Bangladesh stress

A devastating building collapse, deadly religious reforms protests, an ongoing war crimes tribunal and a lethal cyclone: the South Asian country is being hit hard

Unsurprisingly, Bangladesh was leading the news on the morning of Thursday 16 May, and this time the story was the moving to safety of one million people in response to the chaos that Cyclone Mahasen could bring. The little Bay of Bengal state has been a regular contributor to the news agenda in recent weeks. And although there seems to be a new story coming out of the country almost daily, each tale is linked by the themes of death and destruction.

Today, the south-eastern coasts have been hit by the storm, with local media reporting the deaths of five people so far. Flooding, high winds, storm surges and the destruction of flimsy homes in low-lying areas are all major threats to life. The United Nations says up to 4.1m people could be affected by Mahasen, with nearly 4,000 already displaced in Sri Lanka.

Three weeks ago, the major national story from Bangladesh would go on to dominate international headlines through the end of April and into the start of May. The Rana Plaza building collapsed in the Savar suburb of the capital, Dhaka. 1,127 people died after the eight-storey complex of factories housing clothes manufacturers, other shops and a bank gave way on 24 April.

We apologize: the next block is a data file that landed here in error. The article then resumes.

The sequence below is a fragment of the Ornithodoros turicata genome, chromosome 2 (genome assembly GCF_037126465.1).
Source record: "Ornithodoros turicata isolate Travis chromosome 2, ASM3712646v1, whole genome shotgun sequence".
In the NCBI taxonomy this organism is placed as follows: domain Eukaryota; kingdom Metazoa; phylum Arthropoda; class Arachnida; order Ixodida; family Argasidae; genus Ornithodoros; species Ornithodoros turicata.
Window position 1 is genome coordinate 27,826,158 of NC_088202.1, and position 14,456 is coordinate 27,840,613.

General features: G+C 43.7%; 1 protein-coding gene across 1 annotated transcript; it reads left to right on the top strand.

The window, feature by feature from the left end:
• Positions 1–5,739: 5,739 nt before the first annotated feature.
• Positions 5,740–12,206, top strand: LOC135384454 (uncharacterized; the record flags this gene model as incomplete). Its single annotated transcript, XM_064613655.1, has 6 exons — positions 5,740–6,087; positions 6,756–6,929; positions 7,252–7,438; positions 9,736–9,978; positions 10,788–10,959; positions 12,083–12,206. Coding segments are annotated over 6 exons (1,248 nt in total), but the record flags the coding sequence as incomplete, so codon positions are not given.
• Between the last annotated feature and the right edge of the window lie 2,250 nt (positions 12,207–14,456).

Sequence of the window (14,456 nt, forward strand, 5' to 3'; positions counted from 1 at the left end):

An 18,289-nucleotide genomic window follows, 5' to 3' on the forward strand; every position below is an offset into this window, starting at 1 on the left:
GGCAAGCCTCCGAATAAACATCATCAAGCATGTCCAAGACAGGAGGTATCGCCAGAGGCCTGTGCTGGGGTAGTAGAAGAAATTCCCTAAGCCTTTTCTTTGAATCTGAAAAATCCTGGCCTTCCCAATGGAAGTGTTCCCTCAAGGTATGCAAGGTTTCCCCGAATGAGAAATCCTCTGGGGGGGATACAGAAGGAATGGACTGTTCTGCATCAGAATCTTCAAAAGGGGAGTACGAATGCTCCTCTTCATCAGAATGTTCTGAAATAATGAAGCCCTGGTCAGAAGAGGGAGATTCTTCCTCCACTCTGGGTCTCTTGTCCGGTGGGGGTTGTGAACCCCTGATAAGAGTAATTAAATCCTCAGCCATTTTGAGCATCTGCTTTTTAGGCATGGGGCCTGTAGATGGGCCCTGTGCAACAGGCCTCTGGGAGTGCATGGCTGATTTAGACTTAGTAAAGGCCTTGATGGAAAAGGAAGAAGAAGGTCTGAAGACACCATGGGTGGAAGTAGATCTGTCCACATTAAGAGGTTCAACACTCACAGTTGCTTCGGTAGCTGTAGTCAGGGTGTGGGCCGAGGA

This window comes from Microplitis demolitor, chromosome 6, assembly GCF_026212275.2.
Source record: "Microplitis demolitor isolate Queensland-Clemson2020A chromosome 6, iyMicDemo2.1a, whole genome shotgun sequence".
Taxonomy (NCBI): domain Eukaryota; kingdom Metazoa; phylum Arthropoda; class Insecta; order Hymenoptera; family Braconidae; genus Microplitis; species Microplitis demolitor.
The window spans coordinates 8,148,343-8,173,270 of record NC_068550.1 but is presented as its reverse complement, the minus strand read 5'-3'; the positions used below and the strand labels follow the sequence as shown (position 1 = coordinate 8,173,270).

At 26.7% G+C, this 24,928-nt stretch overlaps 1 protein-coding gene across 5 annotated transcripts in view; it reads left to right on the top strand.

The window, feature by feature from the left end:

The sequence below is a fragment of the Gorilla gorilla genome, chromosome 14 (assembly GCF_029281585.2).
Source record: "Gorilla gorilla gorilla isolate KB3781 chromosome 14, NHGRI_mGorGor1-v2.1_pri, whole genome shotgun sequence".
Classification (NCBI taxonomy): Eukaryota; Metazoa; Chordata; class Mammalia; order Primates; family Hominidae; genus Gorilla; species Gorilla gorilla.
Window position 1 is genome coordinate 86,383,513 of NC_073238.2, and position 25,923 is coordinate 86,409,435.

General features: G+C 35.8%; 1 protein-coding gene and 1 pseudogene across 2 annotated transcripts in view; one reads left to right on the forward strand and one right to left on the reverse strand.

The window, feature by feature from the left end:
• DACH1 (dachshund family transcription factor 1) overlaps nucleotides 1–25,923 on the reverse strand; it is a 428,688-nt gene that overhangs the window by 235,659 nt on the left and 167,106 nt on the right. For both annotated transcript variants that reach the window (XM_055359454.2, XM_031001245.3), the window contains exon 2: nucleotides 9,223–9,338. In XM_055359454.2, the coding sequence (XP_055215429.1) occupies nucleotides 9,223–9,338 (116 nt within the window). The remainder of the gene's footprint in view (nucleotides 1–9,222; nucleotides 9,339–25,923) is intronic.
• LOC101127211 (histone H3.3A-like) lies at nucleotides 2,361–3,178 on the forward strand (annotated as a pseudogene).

The industrial disaster, the world’s deadliest since the Bhopal gas leak in India in 1984, sparked massive protests in Bangladesh and criticism from abroad over workers’ pay, working conditions, minimum wage policies and the ethics of Western clothes companies locating their mass manufacturing operations in countries with such poor health and safety at work records. Tomorrow, more than 300 clothes factories will re-open across the nation; authorities shut down the factories indefinitely following worker unrest in the Ashulia industrial belt.